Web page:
Belfast Telegraph

Brexit affecting housing market but gloom may prove short-lived

Samuel Dickey
Samuel Dickey

By Margaret Canning

Brexit is impacting confidence in the housing market here even though the province remains one of the few areas of the UK where prices are still rising, according to a report out today.

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The Royal Institution of Chartered Surveyors (RICS) and Ulster Bank research of attitudes among estate agents is the latest to pinpoint growing anxiety among property professionals about the impact of Brexit.

It's despite Northern Ireland reporting the highest price increases of any part of the UK during 2018, with the average increase by 5.5% to £136,699.

Samuel Dickey, RICS Northern Ireland residential spokesman, said that although Northern Ireland had maintained its position as the part of the UK with the most estate agents reporting house prices increases, there were signs of a slowdown.

New buyer queries had fallen for the second month in a row in January, and newly agreed sales were plateauing, after tumbling in December.

And respondents to the survey said their outlook for sales over the next three months was subdued.

However, respondents indicated they felt more optimistic about how the market would look in one year's time, suggesting that any impact from Brexit may be short-lived.

Last week, a housing market survey by Ulster University reported that people were putting off house purchases.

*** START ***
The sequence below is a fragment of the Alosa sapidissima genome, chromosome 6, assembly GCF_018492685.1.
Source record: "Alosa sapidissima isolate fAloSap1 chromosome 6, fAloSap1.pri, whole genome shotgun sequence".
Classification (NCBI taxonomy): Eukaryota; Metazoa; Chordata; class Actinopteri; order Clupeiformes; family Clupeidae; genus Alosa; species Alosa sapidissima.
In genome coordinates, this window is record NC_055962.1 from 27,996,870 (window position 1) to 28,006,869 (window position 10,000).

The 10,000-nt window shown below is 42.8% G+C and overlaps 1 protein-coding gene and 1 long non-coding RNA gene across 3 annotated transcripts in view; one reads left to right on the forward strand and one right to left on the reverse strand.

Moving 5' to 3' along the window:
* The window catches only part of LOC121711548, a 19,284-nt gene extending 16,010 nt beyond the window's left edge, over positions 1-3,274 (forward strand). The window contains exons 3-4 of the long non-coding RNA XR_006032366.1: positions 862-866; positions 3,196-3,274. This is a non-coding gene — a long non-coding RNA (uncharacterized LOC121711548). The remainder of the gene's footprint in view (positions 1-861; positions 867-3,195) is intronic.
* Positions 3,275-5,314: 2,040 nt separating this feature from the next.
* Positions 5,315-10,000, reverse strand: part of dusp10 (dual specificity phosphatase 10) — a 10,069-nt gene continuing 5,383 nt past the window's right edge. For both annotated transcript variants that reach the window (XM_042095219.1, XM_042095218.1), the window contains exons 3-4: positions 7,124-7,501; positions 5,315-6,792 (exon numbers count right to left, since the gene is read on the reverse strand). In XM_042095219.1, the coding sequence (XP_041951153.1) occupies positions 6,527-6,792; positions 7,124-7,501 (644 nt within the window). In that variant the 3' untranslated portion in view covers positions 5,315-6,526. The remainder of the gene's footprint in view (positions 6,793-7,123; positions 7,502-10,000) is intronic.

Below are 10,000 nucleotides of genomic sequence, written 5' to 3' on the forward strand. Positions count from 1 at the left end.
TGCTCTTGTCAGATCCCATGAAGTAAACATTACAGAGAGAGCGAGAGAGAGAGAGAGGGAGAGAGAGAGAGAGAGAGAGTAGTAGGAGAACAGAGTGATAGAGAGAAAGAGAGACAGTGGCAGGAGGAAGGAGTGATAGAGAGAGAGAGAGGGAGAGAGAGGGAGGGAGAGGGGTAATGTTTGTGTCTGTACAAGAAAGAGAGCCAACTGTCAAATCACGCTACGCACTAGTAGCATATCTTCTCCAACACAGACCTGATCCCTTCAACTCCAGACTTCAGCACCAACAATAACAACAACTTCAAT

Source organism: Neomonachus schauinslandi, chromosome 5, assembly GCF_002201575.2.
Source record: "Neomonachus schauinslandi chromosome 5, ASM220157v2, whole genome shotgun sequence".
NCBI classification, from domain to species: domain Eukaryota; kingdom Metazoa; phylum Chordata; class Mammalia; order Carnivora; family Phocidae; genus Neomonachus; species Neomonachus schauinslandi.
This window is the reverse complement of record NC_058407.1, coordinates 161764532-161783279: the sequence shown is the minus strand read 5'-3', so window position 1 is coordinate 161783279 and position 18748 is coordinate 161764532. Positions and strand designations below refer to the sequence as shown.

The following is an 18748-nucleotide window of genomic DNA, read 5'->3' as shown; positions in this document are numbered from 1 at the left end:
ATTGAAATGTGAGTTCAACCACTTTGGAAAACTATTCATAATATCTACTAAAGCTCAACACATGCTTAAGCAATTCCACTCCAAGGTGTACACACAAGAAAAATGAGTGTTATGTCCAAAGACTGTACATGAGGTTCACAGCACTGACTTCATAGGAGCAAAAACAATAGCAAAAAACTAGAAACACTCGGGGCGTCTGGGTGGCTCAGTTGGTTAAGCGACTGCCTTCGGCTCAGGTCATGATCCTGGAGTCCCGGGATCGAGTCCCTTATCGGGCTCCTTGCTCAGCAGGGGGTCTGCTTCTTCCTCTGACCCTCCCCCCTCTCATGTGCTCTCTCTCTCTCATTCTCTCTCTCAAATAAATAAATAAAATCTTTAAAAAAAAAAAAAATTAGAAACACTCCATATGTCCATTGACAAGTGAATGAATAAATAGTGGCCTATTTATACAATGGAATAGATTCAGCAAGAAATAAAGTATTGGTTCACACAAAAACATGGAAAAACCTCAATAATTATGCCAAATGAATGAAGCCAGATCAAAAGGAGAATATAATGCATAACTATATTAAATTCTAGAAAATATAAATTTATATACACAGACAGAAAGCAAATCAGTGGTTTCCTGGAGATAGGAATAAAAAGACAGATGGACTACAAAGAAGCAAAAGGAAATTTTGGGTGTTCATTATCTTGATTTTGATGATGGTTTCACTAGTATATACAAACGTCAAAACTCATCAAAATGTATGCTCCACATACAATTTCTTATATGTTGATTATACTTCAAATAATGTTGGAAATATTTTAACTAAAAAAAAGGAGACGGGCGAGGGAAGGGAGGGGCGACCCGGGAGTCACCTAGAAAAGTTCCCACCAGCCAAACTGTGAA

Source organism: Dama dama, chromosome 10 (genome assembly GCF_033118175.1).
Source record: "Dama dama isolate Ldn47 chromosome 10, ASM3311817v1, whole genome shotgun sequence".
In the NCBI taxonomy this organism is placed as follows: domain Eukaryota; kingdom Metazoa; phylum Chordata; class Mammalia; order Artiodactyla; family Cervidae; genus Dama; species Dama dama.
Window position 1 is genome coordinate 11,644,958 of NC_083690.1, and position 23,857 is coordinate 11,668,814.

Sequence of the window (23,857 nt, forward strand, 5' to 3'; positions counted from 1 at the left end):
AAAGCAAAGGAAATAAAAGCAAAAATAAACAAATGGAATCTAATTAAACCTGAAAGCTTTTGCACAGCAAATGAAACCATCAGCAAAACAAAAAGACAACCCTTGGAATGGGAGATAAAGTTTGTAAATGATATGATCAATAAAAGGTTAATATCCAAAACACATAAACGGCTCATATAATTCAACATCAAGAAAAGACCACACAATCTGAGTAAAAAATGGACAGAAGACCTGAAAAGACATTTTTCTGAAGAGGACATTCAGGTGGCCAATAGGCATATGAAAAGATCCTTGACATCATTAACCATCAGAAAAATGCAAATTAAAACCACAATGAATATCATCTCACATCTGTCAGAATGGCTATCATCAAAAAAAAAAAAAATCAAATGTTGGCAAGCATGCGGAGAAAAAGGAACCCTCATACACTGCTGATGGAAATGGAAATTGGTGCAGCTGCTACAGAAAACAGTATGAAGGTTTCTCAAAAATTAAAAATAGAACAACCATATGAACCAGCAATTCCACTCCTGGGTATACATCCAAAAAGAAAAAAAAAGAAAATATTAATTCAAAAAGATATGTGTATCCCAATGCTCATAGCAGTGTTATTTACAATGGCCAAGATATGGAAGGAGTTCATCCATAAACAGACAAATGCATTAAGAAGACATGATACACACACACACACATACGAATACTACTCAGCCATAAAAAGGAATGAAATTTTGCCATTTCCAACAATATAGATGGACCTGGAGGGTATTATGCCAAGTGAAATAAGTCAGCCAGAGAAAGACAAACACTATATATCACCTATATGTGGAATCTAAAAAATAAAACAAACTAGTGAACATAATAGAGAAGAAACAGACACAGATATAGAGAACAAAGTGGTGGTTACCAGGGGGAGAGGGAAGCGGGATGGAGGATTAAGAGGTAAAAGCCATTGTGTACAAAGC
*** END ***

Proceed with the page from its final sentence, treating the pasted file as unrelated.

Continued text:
And a commercial property survey has also reported that potential investors are also putting off major buying decisions until they know the outcome of Brexit negotiations.

Mr Dickey said: "Across the UK, Brexit is affecting surveyor confidence, and whilst sentiment in Northern Ireland has been stronger than other regions for some months, there is now some more caution evident in the market.

"However, whilst Northern Ireland surveyors suggest that sales activity may be lower in the three months ahead, they are much more positive when looking a year down the line, suggesting that they think any impact on the market from Brexit will be short-lived."

Terry Robb, head of personal banking at Ulster Bank, said: "A lack of supply has characterised the Northern Ireland housing market in recent years, so a rise in new instructions is welcome and should provide more choice for buyers.

"Whilst it is perhaps not surprising that the wider environment is tempering sentiment amongst potential buyers at present, surveyors in Northern Ireland remain confident about the market in the mid-term."

Belfast Telegraph

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